Nish Kumar’s satirical late-night show “The Mash Report” ran for four years on the public broadcaster. Some believe it was a casualty of a “war on woke.”
John Sudworth left with his family after a propaganda campaign against him that followed coverage of the origins of Covid-19 and of a crackdown on Muslim minorities.
Prime Minister Boris Johnson and his Conservative allies have seized on a dispute over ostentatious displays of the Union Jack as a way to keep opponents on the defensive.
The public broadcaster has long dominated audio production in Britain. But new podcast companies are taking inspiration from America and finding investors to shake up the industry.
British TV executives see opportunity — and money to be made — in bringing American cable-style clashes to their screens.
The Times’s London bureau chief talks about the challenges of reporting on Buckingham Palace and the fallout of Oprah Winfrey’s interview with Harry and Meghan.
The network issued a correction and said it was looking into the matter, calling the interview a “deliberate hoax.”
His venture and another upstart by a rival group of investors will challenge the BBC and Britain’s efforts to guard against political bias in television news.
The Irish police are investigating accusations that George Gibney, a former swim coach for Ireland now living in the United States, sexually abused two swimmers who came forward after hearing the podcast about him.
Richard Sharp will step into a role that requires a politician’s touch as the broadcaster faces threats to its funding from the governing Conservative Party.
June Sarpong has been a familiar face on British screens for two decades. Now, she’s in charge of bringing greater diversity to the country’s public broadcaster.
With ‘Pandemonium,’ the BBC is betting that an audience will find humor in reliving the ordeals of a very awful year.
The filmmaker’s acclaimed and controversial adaptation of the landmark novel, the BBC’s first prime-time drama with an almost entirely Indian cast, comes to American TV this week.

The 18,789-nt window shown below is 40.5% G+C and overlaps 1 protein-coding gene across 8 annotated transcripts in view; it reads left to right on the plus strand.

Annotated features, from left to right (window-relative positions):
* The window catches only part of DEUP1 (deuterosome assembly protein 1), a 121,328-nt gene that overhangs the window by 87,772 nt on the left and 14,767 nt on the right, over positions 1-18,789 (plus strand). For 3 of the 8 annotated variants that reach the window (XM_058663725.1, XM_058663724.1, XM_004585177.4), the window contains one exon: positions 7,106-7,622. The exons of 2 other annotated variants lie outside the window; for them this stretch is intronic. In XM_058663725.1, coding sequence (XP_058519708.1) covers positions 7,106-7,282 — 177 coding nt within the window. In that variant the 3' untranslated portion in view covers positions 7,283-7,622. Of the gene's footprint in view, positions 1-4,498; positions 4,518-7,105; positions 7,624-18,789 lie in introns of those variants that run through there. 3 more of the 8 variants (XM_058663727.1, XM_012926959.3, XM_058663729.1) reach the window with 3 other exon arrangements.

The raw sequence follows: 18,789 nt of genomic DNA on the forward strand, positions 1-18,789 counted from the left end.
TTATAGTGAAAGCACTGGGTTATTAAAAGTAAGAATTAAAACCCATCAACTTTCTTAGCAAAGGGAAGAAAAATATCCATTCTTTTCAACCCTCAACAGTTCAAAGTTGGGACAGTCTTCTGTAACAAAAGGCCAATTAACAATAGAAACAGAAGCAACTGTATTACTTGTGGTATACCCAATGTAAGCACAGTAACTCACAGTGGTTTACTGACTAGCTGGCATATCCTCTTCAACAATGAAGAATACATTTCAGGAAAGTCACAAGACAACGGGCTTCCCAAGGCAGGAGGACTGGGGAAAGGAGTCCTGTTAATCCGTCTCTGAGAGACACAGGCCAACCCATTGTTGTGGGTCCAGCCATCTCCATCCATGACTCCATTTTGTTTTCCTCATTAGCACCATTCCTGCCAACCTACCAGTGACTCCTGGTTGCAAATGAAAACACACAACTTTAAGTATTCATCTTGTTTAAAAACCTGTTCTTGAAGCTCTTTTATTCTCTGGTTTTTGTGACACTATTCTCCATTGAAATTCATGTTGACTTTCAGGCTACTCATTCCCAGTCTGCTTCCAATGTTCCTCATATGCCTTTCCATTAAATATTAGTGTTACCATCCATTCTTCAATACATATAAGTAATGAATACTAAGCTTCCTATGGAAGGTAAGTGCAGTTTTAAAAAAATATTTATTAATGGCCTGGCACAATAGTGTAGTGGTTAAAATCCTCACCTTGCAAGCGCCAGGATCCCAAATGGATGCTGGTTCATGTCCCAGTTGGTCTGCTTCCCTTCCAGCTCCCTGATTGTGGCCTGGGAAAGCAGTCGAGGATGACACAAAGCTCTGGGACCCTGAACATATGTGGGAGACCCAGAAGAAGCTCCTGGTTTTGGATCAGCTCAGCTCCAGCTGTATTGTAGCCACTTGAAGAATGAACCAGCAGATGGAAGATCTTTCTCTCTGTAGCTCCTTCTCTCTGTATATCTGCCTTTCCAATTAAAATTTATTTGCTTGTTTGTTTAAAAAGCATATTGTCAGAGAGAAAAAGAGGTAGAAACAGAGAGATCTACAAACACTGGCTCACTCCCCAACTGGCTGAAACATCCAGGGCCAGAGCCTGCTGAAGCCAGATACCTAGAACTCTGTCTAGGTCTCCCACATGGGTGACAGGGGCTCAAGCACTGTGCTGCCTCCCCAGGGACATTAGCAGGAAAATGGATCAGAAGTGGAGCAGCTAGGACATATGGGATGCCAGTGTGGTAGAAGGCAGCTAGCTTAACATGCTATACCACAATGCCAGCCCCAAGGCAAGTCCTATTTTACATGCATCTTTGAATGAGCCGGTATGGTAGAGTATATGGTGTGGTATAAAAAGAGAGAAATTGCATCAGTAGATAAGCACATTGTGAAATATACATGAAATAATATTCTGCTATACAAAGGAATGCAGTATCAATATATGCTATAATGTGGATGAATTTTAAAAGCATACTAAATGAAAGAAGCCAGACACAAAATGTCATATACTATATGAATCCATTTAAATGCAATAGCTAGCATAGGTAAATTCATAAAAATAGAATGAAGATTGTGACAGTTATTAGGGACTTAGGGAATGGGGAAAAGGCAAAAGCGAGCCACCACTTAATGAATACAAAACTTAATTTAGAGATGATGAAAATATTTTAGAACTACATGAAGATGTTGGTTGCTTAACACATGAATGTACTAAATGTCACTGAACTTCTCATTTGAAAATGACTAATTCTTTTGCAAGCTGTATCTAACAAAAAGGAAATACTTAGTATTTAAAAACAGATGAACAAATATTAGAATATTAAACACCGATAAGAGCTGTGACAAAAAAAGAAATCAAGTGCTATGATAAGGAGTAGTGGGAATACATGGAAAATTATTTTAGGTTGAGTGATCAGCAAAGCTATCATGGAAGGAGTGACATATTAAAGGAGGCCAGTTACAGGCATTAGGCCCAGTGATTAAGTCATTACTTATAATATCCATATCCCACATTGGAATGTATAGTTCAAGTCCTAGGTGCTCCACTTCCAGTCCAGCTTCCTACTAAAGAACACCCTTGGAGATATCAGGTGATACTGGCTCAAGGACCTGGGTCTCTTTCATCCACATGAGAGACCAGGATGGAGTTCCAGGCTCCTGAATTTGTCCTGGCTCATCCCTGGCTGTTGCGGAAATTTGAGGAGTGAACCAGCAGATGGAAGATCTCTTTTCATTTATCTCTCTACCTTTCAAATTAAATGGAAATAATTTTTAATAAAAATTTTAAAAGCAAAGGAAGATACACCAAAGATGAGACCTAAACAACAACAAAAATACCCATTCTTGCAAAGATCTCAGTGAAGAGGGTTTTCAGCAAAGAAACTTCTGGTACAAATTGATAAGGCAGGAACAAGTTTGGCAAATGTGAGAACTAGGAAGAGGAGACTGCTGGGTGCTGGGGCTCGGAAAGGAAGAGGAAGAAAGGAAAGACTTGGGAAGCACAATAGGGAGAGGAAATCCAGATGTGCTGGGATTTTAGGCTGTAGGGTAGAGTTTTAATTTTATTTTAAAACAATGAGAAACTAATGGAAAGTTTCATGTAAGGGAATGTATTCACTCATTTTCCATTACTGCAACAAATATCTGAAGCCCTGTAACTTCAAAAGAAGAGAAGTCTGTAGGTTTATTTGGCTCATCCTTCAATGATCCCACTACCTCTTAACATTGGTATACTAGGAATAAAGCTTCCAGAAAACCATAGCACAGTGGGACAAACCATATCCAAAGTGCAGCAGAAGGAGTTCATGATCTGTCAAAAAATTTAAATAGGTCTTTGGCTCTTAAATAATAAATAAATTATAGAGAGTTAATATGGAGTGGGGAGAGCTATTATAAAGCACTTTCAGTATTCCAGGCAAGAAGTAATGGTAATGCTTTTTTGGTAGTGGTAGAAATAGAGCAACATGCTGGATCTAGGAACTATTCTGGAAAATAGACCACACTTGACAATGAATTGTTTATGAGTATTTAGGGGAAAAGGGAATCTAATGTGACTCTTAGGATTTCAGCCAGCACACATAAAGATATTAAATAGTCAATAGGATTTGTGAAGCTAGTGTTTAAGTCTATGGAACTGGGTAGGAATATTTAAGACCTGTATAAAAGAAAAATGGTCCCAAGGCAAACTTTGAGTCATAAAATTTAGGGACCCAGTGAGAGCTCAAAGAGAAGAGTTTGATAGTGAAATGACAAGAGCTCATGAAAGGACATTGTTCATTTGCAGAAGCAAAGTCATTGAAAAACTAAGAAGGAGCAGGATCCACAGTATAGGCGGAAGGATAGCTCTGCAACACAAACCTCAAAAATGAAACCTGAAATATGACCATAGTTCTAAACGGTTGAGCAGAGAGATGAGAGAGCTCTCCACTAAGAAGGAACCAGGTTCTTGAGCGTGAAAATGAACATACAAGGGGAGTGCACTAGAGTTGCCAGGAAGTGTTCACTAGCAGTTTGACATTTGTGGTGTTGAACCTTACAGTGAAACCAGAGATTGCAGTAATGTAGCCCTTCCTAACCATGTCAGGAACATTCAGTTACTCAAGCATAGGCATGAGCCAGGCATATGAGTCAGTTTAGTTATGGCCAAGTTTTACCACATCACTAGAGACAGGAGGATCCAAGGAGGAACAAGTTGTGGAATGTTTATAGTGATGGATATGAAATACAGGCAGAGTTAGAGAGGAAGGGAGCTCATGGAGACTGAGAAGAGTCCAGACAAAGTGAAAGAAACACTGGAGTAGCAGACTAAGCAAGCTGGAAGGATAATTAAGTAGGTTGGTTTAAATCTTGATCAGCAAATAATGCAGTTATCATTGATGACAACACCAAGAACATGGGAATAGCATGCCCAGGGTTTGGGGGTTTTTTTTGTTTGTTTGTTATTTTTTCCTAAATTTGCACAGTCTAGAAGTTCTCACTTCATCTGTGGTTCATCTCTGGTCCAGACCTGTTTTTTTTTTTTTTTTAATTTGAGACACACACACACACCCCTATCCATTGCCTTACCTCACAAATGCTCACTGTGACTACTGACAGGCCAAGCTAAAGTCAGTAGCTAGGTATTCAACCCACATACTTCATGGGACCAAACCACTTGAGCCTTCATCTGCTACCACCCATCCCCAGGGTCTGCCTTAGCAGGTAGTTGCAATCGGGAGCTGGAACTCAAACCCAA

One specialist’s favorite: a gold bracelet picked up in the street that once belonged to Queen Victoria.
Their show “As Time Goes By” was a hit in Britain and had a following in the U.S. “When you acted with him,” Ms. Dench said, “you’d just feel very safe.”
The director’s ambitious anthology series for Amazon and the BBC is his first film work about Black life in Britain. “I needed to understand myself, where I came from,” he said.
A British equal rights commission found no evidence of illegal pay practices, but said the broadcaster needed to “rebuild trust with women.”
A quarter-century after the princess admitted infidelity in a landmark interview with Martin Bashir, the journalist is facing renewed accusations of behaving unethically to secure the scoop.
President Trump will try to put the media on the ballot, and reporters face the increasing temptation to posture for those most eager to oust him.
Boris Johnson came into office aiming to defund the BBC and let in rivals. The coronavirus has delayed that, but the broadcaster again finds itself a punching bag for Conservatives.
Amid the real-life terrors of a pandemic, the writer takes solace in this long-running British crime series, which may be the only TV drama whose title character is a corpse.
On outlets from Hulu to Peacock to PBS, it’s the summer of the trans-Atlantic import.
“Staged,” a six-episode sitcom, and “Talking Heads,” a remake of a group of vaunted monologues, show what good can come of a bereft theatrical scene in Britain.
The spat over whether the prince is willing to help in a sex-trafficking inquiry escalated, with a top federal prosecutor effectively calling the British royal a liar.
A way has been found to enrich the unfortified flour that Tanzanians eat as a staple. But the pandemic is getting in the way.
This adaptation of Sally Rooney’s best-selling novel is a rare TV show about teenagers that respects intimacy as a powerful storytelling tool, both on and off camera.